TriMet recently released its approved FY19 budget. For me, that means another annual observation of key data they publish at the end of the document. If one regresses all the variables plausibly thought to be correlated with passenger revenue for which data is available, it’s easy to come up with a model that explains 99% of TriMet’s variation in rider-paid cash. That’s a strong model, but it also will include several variables that are not statistically significant predictors of TriMet’s gross earnings from its ostensible customers.
The model looks like this. Let the time trend be “T,” Portland area population be “P,” Portland area employment be “E,” revenue per TriMet vehicle in 2017 dollars be “R/V,” TriMet’s budget for fare inspection in 2017 dollars be “I,” the average fare paid each year by TriMet’s riders adjusted to 2017 dollars be “F,” total number of boardings per year be “B,” total number of originating rides per year be “O,” the total number of vehicle hours in a year be “VH,” the east-side MAX blue line is operational for the entire year be “ES,” the west-side MAX blue line is operational for the entire year be “WS,” the airport MAX red line is operational for the entire year be “A,”the North Portland MAX yellow line is operational for the entire year be “N,” the Milwaukee MAX orange line is operational for the entire year be “M,” the West-side Express Service commuter rail to Wilsonville is operational for the entire year be “WES,” passenger revenue adjusted to 2017 dollars be “PR,” the coefficients be “βn,” and the error in the model be “Ɛ.” That full model is then:
PR = β1 + β2*(T) + β3*(P) + β4*(E) + β5*(R/V) + β6*(I) + β7*(F) + β8*(B) + β9*(O) + β10*(VH) + β11*(ES) + β12*(WS) + β13*(A) + β14*(N) + β15*(M) + β16*(WES) + Ɛ
A Breusch Godfrey Test reveals this time-series regression, like most, has too much serial correlation to run with Ordinary Least Squares (OLS). So I ran a Cochrane-Orcutt Model instead. Here are the results where the variables that are not statistically insignificant at the 95% confidence level have coefficients of zero:
PR = 0 + 0*(T) + 0*(P) + 0*(E) + $1,136,400*(R/V) + 0*(I) + $27,731,000*(F) + $.70*(B) + 0*(O) + $15.88*(VH) + 0*(ES) – $441,500*(WS) – $15,516,600*(A) + 0*(N) + 0*(M) – $3,890,200*(WES)
It’s interesting then to see what has no measurable relationship with passenger revenue. Neither the population of the Portland area nor its employment level predicts TriMet’s ticket sales. That’s another way of measuring the fact that fewer and fewer people are riding public transportation in the Portland metro area.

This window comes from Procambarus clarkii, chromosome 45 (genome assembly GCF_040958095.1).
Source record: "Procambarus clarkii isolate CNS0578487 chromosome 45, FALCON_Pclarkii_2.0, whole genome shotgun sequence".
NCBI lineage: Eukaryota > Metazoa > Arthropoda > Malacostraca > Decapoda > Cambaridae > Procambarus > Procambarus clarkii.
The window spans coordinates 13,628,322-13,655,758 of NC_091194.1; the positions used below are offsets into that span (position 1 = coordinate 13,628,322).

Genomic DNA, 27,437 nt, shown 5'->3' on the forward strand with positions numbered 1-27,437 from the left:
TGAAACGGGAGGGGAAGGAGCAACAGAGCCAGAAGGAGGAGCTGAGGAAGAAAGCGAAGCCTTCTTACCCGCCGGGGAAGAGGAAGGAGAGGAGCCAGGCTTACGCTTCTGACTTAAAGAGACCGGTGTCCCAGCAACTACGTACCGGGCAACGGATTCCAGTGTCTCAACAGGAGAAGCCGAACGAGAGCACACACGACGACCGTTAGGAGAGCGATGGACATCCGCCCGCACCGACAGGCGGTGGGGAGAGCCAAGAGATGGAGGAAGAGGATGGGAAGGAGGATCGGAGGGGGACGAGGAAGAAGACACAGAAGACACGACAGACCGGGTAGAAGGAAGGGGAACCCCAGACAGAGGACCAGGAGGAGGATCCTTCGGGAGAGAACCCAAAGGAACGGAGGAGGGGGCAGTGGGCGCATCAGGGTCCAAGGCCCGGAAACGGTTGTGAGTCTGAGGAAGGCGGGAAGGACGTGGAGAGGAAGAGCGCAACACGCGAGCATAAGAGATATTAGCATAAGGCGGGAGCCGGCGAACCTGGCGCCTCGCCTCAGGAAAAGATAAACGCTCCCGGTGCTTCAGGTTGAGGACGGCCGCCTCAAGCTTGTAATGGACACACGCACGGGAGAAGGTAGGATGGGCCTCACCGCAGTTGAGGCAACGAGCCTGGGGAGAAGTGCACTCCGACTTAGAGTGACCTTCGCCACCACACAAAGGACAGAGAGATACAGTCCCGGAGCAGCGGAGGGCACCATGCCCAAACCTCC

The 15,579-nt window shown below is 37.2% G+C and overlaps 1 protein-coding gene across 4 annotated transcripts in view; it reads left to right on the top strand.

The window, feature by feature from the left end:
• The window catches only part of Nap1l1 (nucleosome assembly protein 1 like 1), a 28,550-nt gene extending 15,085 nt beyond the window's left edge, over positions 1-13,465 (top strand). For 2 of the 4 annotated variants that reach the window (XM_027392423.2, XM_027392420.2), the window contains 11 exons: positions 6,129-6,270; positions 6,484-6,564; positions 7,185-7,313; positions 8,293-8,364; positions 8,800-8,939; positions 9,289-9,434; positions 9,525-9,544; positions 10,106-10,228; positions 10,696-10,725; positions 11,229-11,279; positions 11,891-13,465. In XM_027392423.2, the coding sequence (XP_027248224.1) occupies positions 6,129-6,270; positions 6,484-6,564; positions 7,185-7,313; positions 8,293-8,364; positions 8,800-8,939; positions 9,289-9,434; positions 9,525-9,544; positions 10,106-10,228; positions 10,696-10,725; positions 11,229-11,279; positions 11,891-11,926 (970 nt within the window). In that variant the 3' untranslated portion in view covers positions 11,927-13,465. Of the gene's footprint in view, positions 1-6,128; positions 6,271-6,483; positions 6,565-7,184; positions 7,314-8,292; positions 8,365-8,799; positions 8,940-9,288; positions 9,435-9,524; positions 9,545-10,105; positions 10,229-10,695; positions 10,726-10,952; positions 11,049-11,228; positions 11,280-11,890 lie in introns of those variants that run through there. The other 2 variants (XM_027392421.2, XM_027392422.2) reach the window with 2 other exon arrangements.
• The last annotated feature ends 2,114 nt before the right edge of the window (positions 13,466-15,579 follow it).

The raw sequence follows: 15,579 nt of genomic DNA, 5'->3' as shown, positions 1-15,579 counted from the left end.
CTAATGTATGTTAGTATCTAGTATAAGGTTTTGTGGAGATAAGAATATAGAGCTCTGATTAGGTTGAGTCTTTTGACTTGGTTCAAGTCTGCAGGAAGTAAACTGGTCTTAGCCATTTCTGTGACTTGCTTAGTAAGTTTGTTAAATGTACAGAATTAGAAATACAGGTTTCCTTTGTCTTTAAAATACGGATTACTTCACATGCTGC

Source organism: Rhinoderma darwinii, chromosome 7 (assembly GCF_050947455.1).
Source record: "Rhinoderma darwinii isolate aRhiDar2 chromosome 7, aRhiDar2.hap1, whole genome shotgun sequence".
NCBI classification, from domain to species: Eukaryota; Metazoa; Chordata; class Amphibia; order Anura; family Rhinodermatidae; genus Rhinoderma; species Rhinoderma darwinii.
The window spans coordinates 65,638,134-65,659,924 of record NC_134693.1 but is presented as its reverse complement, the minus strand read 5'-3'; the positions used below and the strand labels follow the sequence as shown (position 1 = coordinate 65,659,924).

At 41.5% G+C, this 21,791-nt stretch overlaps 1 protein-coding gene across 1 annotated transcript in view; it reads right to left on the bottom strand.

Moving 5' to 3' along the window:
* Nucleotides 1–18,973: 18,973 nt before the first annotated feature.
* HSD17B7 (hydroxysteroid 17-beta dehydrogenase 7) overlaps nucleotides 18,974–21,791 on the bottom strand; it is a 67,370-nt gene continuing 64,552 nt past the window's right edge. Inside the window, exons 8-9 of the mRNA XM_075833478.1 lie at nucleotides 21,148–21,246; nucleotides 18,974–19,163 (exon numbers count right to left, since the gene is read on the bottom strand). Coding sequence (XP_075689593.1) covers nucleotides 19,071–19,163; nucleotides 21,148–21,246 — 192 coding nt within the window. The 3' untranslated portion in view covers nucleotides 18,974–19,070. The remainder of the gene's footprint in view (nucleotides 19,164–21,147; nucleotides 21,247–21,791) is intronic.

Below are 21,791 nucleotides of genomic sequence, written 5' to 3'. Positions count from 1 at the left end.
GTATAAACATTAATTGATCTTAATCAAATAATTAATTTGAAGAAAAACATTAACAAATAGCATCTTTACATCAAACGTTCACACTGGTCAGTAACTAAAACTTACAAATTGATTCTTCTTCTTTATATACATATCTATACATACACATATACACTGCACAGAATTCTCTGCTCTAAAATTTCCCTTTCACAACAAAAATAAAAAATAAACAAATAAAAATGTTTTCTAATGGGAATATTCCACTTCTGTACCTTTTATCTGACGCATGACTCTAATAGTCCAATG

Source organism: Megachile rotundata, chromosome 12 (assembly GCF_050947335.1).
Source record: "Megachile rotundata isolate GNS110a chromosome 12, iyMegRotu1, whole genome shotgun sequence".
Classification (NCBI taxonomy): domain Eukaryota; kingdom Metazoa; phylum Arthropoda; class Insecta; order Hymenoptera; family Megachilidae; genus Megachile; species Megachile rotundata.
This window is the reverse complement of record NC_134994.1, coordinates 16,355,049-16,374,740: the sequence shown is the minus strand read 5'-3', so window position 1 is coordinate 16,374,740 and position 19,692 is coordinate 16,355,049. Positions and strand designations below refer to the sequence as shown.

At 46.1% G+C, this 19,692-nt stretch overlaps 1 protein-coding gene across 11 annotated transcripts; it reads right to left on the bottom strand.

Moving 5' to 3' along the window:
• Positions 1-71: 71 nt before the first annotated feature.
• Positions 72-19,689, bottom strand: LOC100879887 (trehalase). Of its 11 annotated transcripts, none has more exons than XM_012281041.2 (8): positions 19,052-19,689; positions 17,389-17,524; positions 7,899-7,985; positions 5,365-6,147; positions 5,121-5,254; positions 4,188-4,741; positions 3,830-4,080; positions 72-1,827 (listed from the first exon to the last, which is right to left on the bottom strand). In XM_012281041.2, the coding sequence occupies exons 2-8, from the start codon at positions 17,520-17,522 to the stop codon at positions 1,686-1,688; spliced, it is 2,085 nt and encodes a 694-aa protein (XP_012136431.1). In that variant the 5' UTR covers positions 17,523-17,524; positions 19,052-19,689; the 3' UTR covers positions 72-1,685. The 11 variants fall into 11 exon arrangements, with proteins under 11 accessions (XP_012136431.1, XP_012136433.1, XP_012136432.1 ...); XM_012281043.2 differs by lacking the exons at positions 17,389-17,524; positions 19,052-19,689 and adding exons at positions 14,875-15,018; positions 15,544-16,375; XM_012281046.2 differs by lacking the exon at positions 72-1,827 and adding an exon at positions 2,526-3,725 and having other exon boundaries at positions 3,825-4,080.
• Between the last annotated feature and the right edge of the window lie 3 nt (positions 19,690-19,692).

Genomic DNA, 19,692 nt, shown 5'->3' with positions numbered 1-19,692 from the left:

Spending on fare inspection is statistically insignificant as well. This would seem to imply that what they are spending is not buying a sufficiently high inspection frequency to impact revenue in a measurable way.
When the superfluous variables are dropped, the serial correlation goes away and a stronger OLS model emerges:
PR = -$6,150,000 + $846,000*(R/V) + $32,900,000*(F) + $.42*(B) + $13.94*(VH) – $4,517,000*(WS)
There is enormous insight packed into that little equation. First, notice what’s positive. As we’d expect, increasing the amount of revenue per vehicle will increase passenger revenue, but it has little effect compared to raising prices. A dollar increase in the average fare paid by TriMet riders would raise almost $33 million. Notice how small the change in revenue is for a marginal increase in vehicle hours: only $13.94. It costs way more than that just to pay the driver’s wage for that additional hour.
Now look at what’s negative: the west-side MAX blue line. This is an indicator variable; so it’s very existence reduces passenger revenue. As you saw in the first model, a variable for each light rail line was included. Though they were all negative, these variables were not significant at the 95% confidence level. They clocked in at around 90%. Given the strength of this model, with an adjusted R-squared of .99, we thus have strong evidence that TriMet’s investments in light rail are not increasing its passenger revenue. In the case of the west-side, it’s very existence has cost TriMet, on average, over $4 million a year in lost revenue.
This likely comes from two effects. The first is, of course, fare evasion. Buses come with a built-in fare inspector, the driver. Light rail does not. So by replacing buses with light rail, in addition to the higher operating costs, TriMet is choosing a strategy that inherently puts downward pressure on fare compliance.
There might be another effect behind this negative coefficient. Light rail is also less reliable. A transportation system dependent on channelizing everyone onto two tracks that, should one little thing go wrong, or one little thing need scheduled maintenance, everyone has to randomly add 45 minutes to their commute. Would-be loyal, paying customers have likely been giving up on TriMet as soon as they can afford another option.
The data makes it rather clear. TriMet has made some strategic choices that now undermine its ability to grow passenger revenue.
Eric Shierman lives in Salem and is the author of We were winning when I was there.